2. Love blue claw crabs, we also get an abundance of them here in S.W. Fla., Usually just steam them with beer and lots of Old Bay seasoning, Will have to try your recipes.

  3. Nancy says:

    I have been cooking crabs in a tomatoe sause for years. Have it with a side of Spaghetti. It is even better the next day after the crabs sit overnight in the sauce.

  4. Melissa G. says:

    When I was a little girl, we used to go crabbing off my aunt’s dock in her backyard in Virginia Beach. We’d bring the catch home to my grandmother and she would steam them in beer. One time, one of the crabs fell outside the pot when she was dumping the bushel in, and scuttled under the stove. She was down on her hands and knees with a broom trying to scoop him out, saying words we would have gotten hot pepper sauce on our tongues for saying! Now I live in Indiana and just yesterday found a place here where they get a shipment of live blue crab in every morning, and it brings back so many memories–just boil ‘em and toss ‘em in a paper sack full of Old Bay! (epithets not required)

  5. Rusty says:

    I’m just a guy who likes to cook..What is the ratio for using garlic. One clove equals how much garlic powder or pre-minced store bought garlic? Also a (clove) is one whole garlic or is it the individual pedal of the garlic?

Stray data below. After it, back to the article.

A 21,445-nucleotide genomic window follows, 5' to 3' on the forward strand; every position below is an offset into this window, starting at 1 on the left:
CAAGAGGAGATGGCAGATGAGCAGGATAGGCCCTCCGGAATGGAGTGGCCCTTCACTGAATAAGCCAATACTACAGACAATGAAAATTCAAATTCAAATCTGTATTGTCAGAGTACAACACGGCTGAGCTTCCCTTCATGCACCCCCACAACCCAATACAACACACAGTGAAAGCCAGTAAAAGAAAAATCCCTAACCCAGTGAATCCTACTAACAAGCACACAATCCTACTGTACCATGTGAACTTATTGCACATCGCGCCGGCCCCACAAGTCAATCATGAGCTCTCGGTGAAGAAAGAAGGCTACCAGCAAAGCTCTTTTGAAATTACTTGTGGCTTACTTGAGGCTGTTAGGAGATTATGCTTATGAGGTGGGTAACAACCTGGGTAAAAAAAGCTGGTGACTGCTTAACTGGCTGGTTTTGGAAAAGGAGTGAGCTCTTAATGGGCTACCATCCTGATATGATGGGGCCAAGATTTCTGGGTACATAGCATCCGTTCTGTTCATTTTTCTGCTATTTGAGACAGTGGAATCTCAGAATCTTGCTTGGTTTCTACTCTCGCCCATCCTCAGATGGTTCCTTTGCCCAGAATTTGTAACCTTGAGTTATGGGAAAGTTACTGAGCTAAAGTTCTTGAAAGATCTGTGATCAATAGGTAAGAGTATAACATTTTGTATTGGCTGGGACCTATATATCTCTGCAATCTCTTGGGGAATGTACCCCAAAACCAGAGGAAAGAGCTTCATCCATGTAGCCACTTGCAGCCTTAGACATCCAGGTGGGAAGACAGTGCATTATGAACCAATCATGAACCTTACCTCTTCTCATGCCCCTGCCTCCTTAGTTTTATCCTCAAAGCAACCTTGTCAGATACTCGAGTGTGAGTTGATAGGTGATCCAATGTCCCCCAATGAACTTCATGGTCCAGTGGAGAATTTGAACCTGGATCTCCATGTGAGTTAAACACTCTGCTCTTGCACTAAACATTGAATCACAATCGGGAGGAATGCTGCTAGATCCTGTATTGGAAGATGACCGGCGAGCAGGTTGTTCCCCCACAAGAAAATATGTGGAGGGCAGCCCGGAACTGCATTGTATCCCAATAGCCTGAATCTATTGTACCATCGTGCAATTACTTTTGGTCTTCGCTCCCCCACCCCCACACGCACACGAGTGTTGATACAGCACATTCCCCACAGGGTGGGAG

6. Lisa says:

    I love crabs and sauce. We eat them with spaghetti too! The spaghetti with the hole in the center. I have not been able to find this at a restaurant. I somehow find crabs in central PA from the grocery store and make it a couple times each summer.

  7. Carmen Valdez says:

    Growing up in Baltimore in the 60′s crabs were a weekend event. Rolling out brown paper on the picnic table, cracking crabs, more Old Bay please!!! Living in the Panhandle of Texas and I’m drooling just a little bit remembering my childhood!! Thanks Aunt Marie!!

  8. Trudy Neumann says:

    I was born & raised in Baltimore County, MD & grew up fishing & crabbing (still LOVE to do both). My ABSOLUTE favorite way to have blue crabs is good old-fashioned steaming!!! We used the biggest pot we owned – put an inverted pie pan with holes all punched in it (you can also use a scrap of chicken wire alll bunched up – red neck way OR some bricks OR old grill grate that fits the pot) – to keep the crabs from sitting in the liquid – you want STEAMED NOT BOILED crabs. Pour in a bottle or two of beer & equal amount of white vinegar till you can just see it touching the pie pan bottom (which is above the bottom of the pot. We would take each crab (after rinsing the whole bushel) with a pr. of tongs, throw crab season on it’s face (they calm down right away) & place it in the pot…once you have a full layer, throw some season (Old Bay & corse salt) on the entire layer, then start with the next layer…till the pot is full. After seasoning the last layer, put the lid on & set a brick of 2 on top…I have had escapees in the past without the brick. Steam till nice and orange…MIGHTY TASTY!!!!!!!

  9. carla griffin says:

    I adore crabs wow! Oh how a sing them a song when i eat them. Where i am from we have fried crabs, and double fried crabs oh so yummy!

  10. patricia briscan says:

    You had a doctor talk about different cosmetic treatments on your morning show of 10/12/2010. Can I get the name of the doctor please?

  11. rachael i’am looking for a beef and barley soup recipe do u have one to try thank you billy